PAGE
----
The reactions to her choice to leave Washington because of her kids led her to question the feminist narrative she grew up with. Her subsequent article for The Atlantic, "Why Women Still Can't Have It All," created a firestorm, sparked intense national debate, and became one of the most-read pieces in the magazine's history.
Since that time, Anne-Marie Slaughter has pushed forward, breaking free of her long-standing assumptions about work, life, and family. Though many solutions have been proposed for how women can continue to break the glass ceiling or rise above the "motherhood penalty," women at the top and the bottom of the income scale are further and further apart.
Now, in her refreshing and forthright voice, Anne-Marie Slaughter returns with her vision for what true equality between men and women really means, and how we can get there. She uncovers the missing piece of the puzzle, presenting a new focus that can reunite the women's movement and provide a common banner under which both men and women can advance and thrive.
With moving personal stories, individual action plans, and a broad outline for change, Anne-Marie Slaughter reveals a future in which all of us can finally finish the business of equality for women and men, work and family.
"I'm confident that you will be left with Anne-Marie's hope and optimism that we can change our points of view and policies so that both men and women can fully participate in their families and use their full talents on the job."—Hillary Rodham Clinton
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  • From the cover Less Can Be More

    During the 2014 Super Bowl, Cadillac ran an ad that was meant to be a celebration of American workaholism. It showed a clean- cut fifty-something white man with blazing blue eyes walking and talking his way through his mansion while extolling the virtues of the American work ethic. "Other countries, they work, they stroll home, they stop by the café, they take August off. Off. Why aren't you like that? Why aren't we like that? Because we're crazy, driven, hardworking believers," says the guy, who looks like a car- toon version of a one-percenter, to the camera. The moral of the ad: If you just work hard enough, avoiding vacation and "creating your own luck," anything, including the ownership of a $75,000 car, is possible.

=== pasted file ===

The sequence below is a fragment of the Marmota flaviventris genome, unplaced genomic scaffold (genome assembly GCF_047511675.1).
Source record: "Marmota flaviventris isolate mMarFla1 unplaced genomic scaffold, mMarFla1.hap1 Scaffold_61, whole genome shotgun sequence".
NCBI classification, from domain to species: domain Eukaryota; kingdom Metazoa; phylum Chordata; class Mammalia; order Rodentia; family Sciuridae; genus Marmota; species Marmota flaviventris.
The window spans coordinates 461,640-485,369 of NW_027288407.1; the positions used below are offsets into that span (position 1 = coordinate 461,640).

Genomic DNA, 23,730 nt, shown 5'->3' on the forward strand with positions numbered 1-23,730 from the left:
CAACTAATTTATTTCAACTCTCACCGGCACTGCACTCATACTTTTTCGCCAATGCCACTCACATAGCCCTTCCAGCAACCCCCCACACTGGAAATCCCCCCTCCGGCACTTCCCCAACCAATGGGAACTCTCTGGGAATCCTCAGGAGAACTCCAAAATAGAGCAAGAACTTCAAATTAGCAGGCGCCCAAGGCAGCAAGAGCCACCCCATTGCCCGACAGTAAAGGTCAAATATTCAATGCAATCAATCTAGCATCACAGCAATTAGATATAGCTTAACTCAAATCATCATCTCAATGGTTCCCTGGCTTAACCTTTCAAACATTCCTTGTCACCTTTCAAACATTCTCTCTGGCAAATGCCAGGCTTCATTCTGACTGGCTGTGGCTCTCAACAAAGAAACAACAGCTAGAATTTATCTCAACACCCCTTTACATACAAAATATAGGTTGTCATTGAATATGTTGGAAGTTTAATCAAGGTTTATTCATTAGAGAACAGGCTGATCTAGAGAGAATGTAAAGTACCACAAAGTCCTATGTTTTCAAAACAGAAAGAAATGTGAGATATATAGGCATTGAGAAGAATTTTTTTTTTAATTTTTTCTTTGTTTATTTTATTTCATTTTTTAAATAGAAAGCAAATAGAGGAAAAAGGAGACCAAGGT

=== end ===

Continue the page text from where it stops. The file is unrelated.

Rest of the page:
The ad drove me crazy. The man was so smug and so com- pletely out of touch with what I consider to be the real values that Americans have traditionally proclaimed and tried to pass down to their children. Yes, Europeans and others often criticize Amer- ican culture for being materialistic, but when Thomas Jefferson described humankind's "unalienable rights" in the Declaration of Independence, he took English Enlightenment philosopher John Locke's "life, liberty, and estate" and substituted "life, liberty, and the pursuit of happiness." And as the behavioral psychologists tell us, happiness is more likely to be found in the pleasures of human connection and experience—a good meal, a play or movie or sporting event, a bouquet of flowers or a bottle of champagne— than it is in an endless catalogue of possessions.

    I wasn't alone in my reaction. One reporter wrote, "You know what really needs attention? What working like crazy and taking no time off really gets us[?]" It gets Americans to the grave earlier, it's made us more anxious than people in other developed coun- tries, and it's created a group of people more disengaged from their jobs than in countries with more leisure time.